Injector Nozzles for Yanmar engine.  These little puppies cost
about $850, plus labor and testing fees = about $1200.  Do not
even want to think how much actual injector replacements
would have cost.

While there we took advantage of Emek Marine's services to repair our outboard engine, replace the rivets on our bimini, clean the injectors and mixing elbow on the Onan generator, and clean the injectors on the Yanmar 100hp turbo engine.  The injectors on the Yanmar failed the test and the nozzles had to be replaced.   

New stainless steel mixing elbow

The mixing elbow on the Yanmar had developed a tiny leak and needed to be replaced.  We had replaced that mixing elbow in Phuket December 2010 and were surprised to find that it was already worn out.  Riza said these usually fail at about 1500 hours of operation.  Oh, great!  The one in Phuket cost right at $1,000.  We were not happy campers to know this had to be replaced again so soon.  

Riza's mixing elbow
Much better than original
Riza said his machine shop could make a stainless steel mixing elbow for less than half the price of a factory Yanmar one.  The Yanmar factory replacement would cost about 750 Euro; he could make a SS one for 300 Euro.  He did.  The stainless is much thicker than the Yanmar factory one; hopefully this will last longer.  His diesel mechanics tuned up the generator and engine and both run better than they have during the entire time we have owned this boat.  We are extremely pleased.

Welder is guy in green shirt.  An artist!
The welder who built the stern arch was more of an artist than a welder.  It was a pleasure to watch him work.  He came to the boat and took measurements.  Built the arch in the shop.  Then delivered it to our boat at the dock to fit it to the boat and TIG weld or spot weld everything.  He added the cleats where we wanted and welded in the 3 name panels on either side of the arch -- AMEL -- 53 -- BeBe.  These laser cut plates look great but also act as anti-wobble support to the arch.  He then took the arch back to the shop for finish welding and polishing.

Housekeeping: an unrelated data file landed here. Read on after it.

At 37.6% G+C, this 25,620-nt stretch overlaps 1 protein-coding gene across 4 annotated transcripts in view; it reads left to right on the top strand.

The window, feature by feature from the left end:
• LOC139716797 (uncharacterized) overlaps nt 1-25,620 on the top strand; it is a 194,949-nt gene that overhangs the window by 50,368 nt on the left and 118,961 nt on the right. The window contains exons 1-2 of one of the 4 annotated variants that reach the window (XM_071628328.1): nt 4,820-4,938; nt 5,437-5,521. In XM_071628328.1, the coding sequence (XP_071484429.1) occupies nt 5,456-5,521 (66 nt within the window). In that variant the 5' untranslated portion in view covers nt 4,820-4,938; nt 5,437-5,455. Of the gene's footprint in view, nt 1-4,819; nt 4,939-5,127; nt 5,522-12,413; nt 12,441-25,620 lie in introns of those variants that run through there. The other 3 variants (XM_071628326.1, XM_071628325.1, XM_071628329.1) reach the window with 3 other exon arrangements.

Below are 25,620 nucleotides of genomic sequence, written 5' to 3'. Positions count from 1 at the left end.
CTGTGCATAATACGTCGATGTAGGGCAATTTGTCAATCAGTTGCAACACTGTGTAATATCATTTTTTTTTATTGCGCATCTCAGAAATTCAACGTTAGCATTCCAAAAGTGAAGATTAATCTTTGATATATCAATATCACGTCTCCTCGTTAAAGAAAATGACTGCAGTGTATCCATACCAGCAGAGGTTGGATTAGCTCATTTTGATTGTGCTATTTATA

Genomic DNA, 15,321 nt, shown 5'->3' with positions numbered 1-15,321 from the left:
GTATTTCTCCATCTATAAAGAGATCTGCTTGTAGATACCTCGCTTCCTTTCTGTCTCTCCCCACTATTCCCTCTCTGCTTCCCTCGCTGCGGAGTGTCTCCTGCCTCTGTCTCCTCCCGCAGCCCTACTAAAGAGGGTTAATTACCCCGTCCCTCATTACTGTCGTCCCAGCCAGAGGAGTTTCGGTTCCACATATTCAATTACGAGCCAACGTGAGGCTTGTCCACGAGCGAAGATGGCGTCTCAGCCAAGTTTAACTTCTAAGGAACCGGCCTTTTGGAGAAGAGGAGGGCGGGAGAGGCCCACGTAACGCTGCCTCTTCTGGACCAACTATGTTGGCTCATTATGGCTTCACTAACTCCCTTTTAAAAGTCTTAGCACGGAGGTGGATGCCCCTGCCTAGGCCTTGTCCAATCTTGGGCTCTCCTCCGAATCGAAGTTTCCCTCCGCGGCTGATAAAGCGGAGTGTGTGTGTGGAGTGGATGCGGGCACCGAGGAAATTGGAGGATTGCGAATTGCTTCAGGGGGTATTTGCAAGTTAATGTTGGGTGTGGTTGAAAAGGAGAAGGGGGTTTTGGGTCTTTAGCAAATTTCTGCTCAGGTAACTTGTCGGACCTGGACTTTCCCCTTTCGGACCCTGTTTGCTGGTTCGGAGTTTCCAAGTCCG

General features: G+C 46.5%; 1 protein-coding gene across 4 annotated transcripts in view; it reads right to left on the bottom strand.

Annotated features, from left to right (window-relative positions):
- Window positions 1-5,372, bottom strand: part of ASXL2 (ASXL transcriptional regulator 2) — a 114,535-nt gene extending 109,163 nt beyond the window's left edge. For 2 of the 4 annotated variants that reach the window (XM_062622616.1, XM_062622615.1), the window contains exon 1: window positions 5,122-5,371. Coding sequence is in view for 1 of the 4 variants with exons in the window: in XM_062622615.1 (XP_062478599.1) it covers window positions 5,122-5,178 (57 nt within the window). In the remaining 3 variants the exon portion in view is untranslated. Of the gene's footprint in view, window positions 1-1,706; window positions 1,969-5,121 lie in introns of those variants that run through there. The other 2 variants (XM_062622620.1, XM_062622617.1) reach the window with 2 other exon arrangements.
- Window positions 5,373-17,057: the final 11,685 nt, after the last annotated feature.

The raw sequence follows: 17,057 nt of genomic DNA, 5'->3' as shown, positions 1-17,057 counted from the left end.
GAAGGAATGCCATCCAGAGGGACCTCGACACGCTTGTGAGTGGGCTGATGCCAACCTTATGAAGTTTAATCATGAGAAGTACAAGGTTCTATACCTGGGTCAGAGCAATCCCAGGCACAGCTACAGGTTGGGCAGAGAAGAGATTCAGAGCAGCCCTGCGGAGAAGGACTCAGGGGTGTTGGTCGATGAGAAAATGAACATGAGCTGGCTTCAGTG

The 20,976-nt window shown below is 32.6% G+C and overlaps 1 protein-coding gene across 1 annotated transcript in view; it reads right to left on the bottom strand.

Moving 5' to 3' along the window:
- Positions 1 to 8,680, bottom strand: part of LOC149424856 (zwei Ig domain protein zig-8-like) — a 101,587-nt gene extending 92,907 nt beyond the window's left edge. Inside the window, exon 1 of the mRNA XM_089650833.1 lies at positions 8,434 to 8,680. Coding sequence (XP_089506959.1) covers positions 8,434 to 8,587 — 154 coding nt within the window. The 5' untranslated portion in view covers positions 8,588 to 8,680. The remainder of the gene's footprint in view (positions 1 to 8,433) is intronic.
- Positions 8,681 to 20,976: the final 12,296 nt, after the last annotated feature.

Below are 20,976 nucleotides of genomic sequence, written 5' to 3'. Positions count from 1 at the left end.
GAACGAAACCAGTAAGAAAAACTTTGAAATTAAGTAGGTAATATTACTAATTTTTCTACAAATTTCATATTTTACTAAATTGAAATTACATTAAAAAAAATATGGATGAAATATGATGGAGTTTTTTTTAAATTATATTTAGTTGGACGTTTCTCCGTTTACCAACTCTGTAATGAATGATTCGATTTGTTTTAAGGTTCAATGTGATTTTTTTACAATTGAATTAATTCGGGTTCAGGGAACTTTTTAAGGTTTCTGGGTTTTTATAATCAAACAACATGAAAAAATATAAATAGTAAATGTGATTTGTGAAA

First day
Arch bolts into toe rail which is
reinforced with steel
The next day they returned with the completed arch and with the 3 solar panels installed into a frame that screws onto the top of the arch.  Wiring had already been run a week earlier.  Running wiring in an Amel is a breeze and was finished in less than 20 
Arch bolts into ridge on stern scoop
which is steel reinforced
minutes.  Bill loves the wiring in our Amel.  All they would need to do is connect to the solar panels and instal the MPPT (regulator to control how many amps are dumped into the batteries).  But that work had to be performed by a licensed electrician.  Bill could do this himself, but this was a turn-key job; so best to let the shop do all the work.  That way, if there was a problem in any way then there could be no finger pointing.  This was Emek Marine's job from start to finish.

Holding arch with halyard while it is TIG weld fitted to boat

The electrician had been sent to Marmaris on another job that day; so we had to wait 2 days to finish the job.  Riza graciously paid our marina bill for those extra nights we had to remain at the dock.  When the electrician and his helper arrived the work was completed in very short order.  It was finished.  BeBe had been mutilated.